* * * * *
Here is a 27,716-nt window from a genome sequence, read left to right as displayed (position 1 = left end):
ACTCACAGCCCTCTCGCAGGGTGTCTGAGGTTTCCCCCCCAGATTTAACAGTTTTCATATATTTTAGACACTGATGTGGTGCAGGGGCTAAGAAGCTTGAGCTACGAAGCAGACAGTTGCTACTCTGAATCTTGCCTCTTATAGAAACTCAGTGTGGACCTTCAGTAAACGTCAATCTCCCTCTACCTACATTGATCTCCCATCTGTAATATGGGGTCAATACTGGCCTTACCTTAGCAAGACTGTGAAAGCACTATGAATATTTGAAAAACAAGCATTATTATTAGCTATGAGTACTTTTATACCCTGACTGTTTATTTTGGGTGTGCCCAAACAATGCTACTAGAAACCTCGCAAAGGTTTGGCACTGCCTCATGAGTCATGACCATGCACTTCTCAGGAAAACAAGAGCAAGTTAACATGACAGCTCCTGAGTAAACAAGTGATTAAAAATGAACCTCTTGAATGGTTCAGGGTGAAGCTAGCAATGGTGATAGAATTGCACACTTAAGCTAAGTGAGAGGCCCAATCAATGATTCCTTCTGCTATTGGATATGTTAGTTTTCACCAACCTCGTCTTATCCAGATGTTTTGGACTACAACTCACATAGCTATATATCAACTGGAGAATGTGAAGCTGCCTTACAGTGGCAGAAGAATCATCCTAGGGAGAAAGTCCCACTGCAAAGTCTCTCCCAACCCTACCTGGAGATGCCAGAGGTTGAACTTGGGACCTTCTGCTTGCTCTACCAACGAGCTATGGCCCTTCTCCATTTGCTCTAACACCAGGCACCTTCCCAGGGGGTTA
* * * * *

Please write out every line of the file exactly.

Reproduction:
Here is a 27,716-nt window from a genome sequence, read left to right as displayed (position 1 = left end):
ACTCACAGCCCTCTCGCAGGGTGTCTGAGGTTTCCCCCCCAGATTTAACAGTTTTCATATATTTTAGACACTGATGTGGTGCAGGGGCTAAGAAGCTTGAGCTACGAAGCAGACAGTTGCTACTCTGAATCTTGCCTCTTATAGAAACTCAGTGTGGACCTTCAGTAAACGTCAATCTCCCTCTACCTACATTGATCTCCCATCTGTAATATGGGGTCAATACTGGCCTTACCTTAGCAAGACTGTGAAAGCACTATGAATATTTGAAAAACAAGCATTATTATTAGCTATGAGTACTTTTATACCCTGACTGTTTATTTTGGGTGTGCCCAAACAATGCTACTAGAAACCTCGCAAAGGTTTGGCACTGCCTCATGAGTCATGACCATGCACTTCTCAGGAAAACAAGAGCAAGTTAACATGACAGCTCCTGAGTAAACAAGTGATTAAAAATGAACCTCTTGAATGGTTCAGGGTGAAGCTAGCAATGGTGATAGAATTGCACACTTAAGCTAAGTGAGAGGCCCAATCAATGATTCCTTCTGCTATTGGATATGTTAGTTTTCACCAACCTCGTCTTATCCAGATGTTTTGGACTACAACTCACATAGCTATATATCAACTGGAGAATGTGAAGCTGCCTTACAGTGGCAGAAGAATCATCCTAGGGAGAAAGTCCCACTGCAAAGTCTCTCCCAACCCTACCTGGAGATGCCAGAGGTTGAACTTGGGACCTTCTGCTTGCTCTACCAACGAGCTATGGCCCTTCTCCATTTGCTCTAACACCAGGCACCTTCCCAGGGGGTTA